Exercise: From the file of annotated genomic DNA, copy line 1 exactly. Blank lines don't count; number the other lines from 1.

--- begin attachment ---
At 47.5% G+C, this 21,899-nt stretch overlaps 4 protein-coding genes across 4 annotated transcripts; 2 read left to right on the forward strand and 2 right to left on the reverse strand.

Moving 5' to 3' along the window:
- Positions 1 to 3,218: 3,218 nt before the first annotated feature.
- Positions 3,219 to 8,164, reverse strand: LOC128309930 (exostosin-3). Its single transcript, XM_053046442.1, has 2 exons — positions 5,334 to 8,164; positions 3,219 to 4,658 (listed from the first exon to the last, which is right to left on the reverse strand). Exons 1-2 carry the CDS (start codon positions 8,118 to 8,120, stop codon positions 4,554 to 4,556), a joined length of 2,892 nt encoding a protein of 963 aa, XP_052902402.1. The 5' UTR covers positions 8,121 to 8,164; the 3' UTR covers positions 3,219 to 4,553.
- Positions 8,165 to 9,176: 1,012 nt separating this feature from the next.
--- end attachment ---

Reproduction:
At 47.5% G+C, this 21,899-nt stretch overlaps 4 protein-coding genes across 4 annotated transcripts; 2 read left to right on the forward strand and 2 right to left on the reverse strand.